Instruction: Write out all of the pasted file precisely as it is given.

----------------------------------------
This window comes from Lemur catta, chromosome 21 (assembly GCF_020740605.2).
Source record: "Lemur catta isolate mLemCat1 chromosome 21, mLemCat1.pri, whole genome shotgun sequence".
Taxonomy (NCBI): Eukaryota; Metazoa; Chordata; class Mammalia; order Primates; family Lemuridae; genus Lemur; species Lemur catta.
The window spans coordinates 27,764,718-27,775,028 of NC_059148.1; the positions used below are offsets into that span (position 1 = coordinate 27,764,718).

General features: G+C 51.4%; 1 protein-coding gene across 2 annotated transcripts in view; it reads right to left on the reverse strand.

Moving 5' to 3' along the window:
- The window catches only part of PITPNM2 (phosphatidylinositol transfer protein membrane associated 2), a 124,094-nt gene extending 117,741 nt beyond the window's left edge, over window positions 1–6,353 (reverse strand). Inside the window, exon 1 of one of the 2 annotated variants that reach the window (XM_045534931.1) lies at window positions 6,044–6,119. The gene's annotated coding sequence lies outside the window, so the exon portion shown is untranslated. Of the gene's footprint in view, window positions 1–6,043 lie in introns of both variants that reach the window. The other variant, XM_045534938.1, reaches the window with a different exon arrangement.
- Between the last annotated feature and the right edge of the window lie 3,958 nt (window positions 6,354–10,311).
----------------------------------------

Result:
This window comes from Lemur catta, chromosome 21 (assembly GCF_020740605.2).
Source record: "Lemur catta isolate mLemCat1 chromosome 21, mLemCat1.pri, whole genome shotgun sequence".
Taxonomy (NCBI): Eukaryota; Metazoa; Chordata; class Mammalia; order Primates; family Lemuridae; genus Lemur; species Lemur catta.
The window spans coordinates 27,764,718-27,775,028 of NC_059148.1; the positions used below are offsets into that span (position 1 = coordinate 27,764,718).

General features: G+C 51.4%; 1 protein-coding gene across 2 annotated transcripts in view; it reads right to left on the reverse strand.

Moving 5' to 3' along the window:
- The window catches only part of PITPNM2 (phosphatidylinositol transfer protein membrane associated 2), a 124,094-nt gene extending 117,741 nt beyond the window's left edge, over window positions 1–6,353 (reverse strand). Inside the window, exon 1 of one of the 2 annotated variants that reach the window (XM_045534931.1) lies at window positions 6,044–6,119. The gene's annotated coding sequence lies outside the window, so the exon portion shown is untranslated. Of the gene's footprint in view, window positions 1–6,043 lie in introns of both variants that reach the window. The other variant, XM_045534938.1, reaches the window with a different exon arrangement.
- Between the last annotated feature and the right edge of the window lie 3,958 nt (window positions 6,354–10,311).